Riverside village dominated by a viaduct
Calstock Parish Council
An important river port since Saxon times, Calstock clings to the steep Cornish bank of the River Tamar 14 miles upriver from Plymouth Sound and about two miles south of the A390. The river is navigable to boats past Calstock some three miles upstream to Morwellham Quay with some ten feet of water. The population of the village was 6,431 at the 2011 census.
Calstock is a pretty village full of whitewashed cottages that tumble down to the water's edge. The skyline is dominated by an imposing viaduct of some 120 feet high that spans the river; an endless stream of boats of all shapes and sizes sail through the arches throughout the day.
In the Victorian era when steamers brought tourists to the village, Calstock was visited by Queen Victoria and Prince Albert in 1846.
Calstock had two main boat builders, Goss's Yard, which built the Tamar sailing barge, 'Garlandstone', now moored at Morwellham Quay, and May's Yard, in the Danescombe Valley.
There are four sets of lime kilns at Calstock and another at Cotehele Quay. The burning of lime was a major industry in the area in the 19th century. The limestone was delivered to the kilns by boat but the resulting lime shipped out to the various farms by horse and cart. It was used as a fertiliser, an ingredient in paint and as a mortar for bricklaying.
St. Andrew's is the Parish church and is one of the oldest buildings in the village, dating from the 13th century. A Roman Fort, only the third known in Cornwall, was discovered next to the church in 2008.
One of Britain's loveliest railway branch lines runs along the Tamar Valley from Plymouth to Gunnislake, offering breathtaking views and many opportunities to alight and explore the footpaths through woods and gorges. Calstock railway station opened on 2nd March 1908. At Calstock the railway crosses a spectacular 120 foot high viaduct, built in 1907.
The East Cornwall Mineral Railway was a 3 foot 6 inch gauge railway line, opened in 1872 to connect the mines and quarries in the Callington and Gunnislake areas in east Cornwall with shipping at Calstock on the River Tamar. The line included a rope-worked incline to descend to the quay at Calstock. Wagons with goods from the mines were brought down the hillside on a 0.4 miles cable-worked incline with a gradient of 1 in 6 (17%).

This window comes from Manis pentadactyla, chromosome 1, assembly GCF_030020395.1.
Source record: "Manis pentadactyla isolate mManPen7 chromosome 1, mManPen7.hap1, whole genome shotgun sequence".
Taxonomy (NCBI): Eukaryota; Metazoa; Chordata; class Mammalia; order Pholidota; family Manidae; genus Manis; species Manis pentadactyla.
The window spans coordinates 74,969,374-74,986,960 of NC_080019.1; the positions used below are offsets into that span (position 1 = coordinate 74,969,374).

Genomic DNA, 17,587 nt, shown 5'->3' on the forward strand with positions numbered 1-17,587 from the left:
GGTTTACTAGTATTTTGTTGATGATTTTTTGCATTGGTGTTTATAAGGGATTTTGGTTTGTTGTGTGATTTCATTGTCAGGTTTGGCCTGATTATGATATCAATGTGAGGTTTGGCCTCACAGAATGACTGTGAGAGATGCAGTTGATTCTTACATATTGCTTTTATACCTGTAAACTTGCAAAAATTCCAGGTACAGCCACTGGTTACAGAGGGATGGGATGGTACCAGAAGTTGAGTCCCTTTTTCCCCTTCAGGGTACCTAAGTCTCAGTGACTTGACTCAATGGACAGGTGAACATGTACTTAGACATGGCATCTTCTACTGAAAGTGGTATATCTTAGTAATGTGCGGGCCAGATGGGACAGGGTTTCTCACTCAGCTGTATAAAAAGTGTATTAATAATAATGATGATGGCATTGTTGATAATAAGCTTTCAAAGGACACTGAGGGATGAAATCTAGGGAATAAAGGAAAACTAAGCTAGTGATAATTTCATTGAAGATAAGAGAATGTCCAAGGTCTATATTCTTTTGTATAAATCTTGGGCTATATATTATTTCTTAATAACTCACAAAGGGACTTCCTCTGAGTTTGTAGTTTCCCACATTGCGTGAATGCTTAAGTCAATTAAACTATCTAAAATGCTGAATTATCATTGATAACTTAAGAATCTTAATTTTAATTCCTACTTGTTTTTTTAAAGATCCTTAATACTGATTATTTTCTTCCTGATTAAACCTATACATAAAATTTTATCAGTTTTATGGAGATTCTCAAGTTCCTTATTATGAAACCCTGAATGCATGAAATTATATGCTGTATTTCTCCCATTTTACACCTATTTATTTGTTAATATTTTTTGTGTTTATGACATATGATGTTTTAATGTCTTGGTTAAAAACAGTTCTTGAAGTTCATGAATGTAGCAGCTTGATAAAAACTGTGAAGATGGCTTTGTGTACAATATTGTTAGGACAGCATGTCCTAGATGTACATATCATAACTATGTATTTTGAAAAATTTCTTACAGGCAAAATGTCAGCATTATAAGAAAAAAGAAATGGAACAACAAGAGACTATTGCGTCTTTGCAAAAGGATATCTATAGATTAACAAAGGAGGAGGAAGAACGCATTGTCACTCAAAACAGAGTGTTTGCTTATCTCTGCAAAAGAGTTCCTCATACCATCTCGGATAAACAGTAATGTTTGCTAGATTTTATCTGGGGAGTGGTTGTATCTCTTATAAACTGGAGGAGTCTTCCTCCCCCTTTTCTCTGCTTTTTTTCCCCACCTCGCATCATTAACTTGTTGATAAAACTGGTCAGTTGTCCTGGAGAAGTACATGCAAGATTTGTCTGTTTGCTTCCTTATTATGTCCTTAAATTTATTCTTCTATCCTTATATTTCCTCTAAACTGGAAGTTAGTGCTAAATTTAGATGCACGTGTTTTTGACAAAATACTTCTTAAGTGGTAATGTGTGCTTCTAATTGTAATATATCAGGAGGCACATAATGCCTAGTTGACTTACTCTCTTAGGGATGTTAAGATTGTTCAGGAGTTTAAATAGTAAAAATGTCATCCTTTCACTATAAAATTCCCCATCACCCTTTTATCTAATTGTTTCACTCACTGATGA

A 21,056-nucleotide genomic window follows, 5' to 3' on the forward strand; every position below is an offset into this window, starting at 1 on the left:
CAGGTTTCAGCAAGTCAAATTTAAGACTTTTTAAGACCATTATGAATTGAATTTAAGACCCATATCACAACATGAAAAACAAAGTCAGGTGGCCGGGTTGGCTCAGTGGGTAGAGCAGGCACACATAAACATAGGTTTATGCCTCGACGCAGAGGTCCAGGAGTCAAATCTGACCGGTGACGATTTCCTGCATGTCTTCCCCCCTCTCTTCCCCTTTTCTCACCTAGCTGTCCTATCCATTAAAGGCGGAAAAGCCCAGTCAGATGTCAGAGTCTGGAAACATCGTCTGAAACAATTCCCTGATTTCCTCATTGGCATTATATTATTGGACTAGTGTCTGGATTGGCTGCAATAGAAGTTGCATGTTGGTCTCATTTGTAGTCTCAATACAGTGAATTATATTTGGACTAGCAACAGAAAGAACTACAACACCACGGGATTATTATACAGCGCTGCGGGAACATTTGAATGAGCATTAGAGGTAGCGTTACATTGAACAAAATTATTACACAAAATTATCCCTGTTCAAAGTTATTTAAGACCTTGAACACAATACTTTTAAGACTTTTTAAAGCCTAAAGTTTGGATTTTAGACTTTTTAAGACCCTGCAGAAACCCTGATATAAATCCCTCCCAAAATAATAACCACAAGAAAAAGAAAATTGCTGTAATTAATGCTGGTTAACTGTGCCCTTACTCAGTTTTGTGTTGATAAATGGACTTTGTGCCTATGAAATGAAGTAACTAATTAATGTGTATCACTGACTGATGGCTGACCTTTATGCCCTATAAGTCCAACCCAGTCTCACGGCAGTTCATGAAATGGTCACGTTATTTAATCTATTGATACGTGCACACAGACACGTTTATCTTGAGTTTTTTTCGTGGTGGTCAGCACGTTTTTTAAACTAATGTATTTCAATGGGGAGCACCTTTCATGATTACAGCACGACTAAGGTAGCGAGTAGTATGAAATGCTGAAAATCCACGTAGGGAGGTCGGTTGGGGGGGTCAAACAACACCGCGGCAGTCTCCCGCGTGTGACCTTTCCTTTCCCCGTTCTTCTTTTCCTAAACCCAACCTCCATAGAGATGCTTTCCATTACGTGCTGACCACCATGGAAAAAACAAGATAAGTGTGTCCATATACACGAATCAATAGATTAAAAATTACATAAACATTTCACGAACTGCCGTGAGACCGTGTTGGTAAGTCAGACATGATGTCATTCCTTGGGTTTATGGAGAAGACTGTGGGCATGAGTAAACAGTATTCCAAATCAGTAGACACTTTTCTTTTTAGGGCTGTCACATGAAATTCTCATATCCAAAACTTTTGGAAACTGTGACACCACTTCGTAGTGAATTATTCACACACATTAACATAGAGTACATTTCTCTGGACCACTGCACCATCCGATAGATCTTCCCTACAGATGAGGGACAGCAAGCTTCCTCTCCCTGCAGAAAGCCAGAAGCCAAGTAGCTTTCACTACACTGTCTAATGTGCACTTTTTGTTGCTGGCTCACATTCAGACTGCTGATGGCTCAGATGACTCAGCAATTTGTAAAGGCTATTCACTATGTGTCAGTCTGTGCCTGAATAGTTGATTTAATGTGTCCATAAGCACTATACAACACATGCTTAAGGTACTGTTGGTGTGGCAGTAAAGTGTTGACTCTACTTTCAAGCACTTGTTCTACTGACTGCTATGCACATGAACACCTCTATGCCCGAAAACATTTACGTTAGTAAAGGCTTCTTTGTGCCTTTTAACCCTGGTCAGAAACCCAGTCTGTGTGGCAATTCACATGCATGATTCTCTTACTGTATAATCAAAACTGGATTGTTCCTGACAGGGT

Following the opening of the LSWR mainline railway at nearby Bere Alston, a connecting line from there to Calstock was opened, and the existing line converted to standard gauge, opening throughout as a passenger line in 1908. When rural lines in the area were closed in the 1960's under the Beeching Axe, a short section of the original ECMR line was retained to keep open a connection from Plymouth to Gunnislake, and that section remains open.
West of this former inland port lies the National Trust property of Cotehele House, for centuries the Edgcumbe family home, and one of the best preserved late-medieval houses in the South West.
It was also a thriving mining community in the past with a much larger population than today. Now it is much quieter and there are shops, restaurants and cafes.
Calstock Community Primary School was built in 1901 and opened on 6th January 1902. At that time the school consisted of just two main classrooms. It has since been extended with the addition of the infant suite. The infant suite extension won an award for architectural design, in keeping with the remainder of the school.
There is a ferry service from the quay to Cotehele during the summertime only.
Calstock still has station on The Tamar Valley Railway Line serving the village.
Calstock Festival - June.
The Boot Inn
Callington Cotehele House Cotehele Mill Cotehele Quay Gunnislake Launceston Saltash
Cotehele Gallery The Tamar Valley Donkey Park The Tamar Valley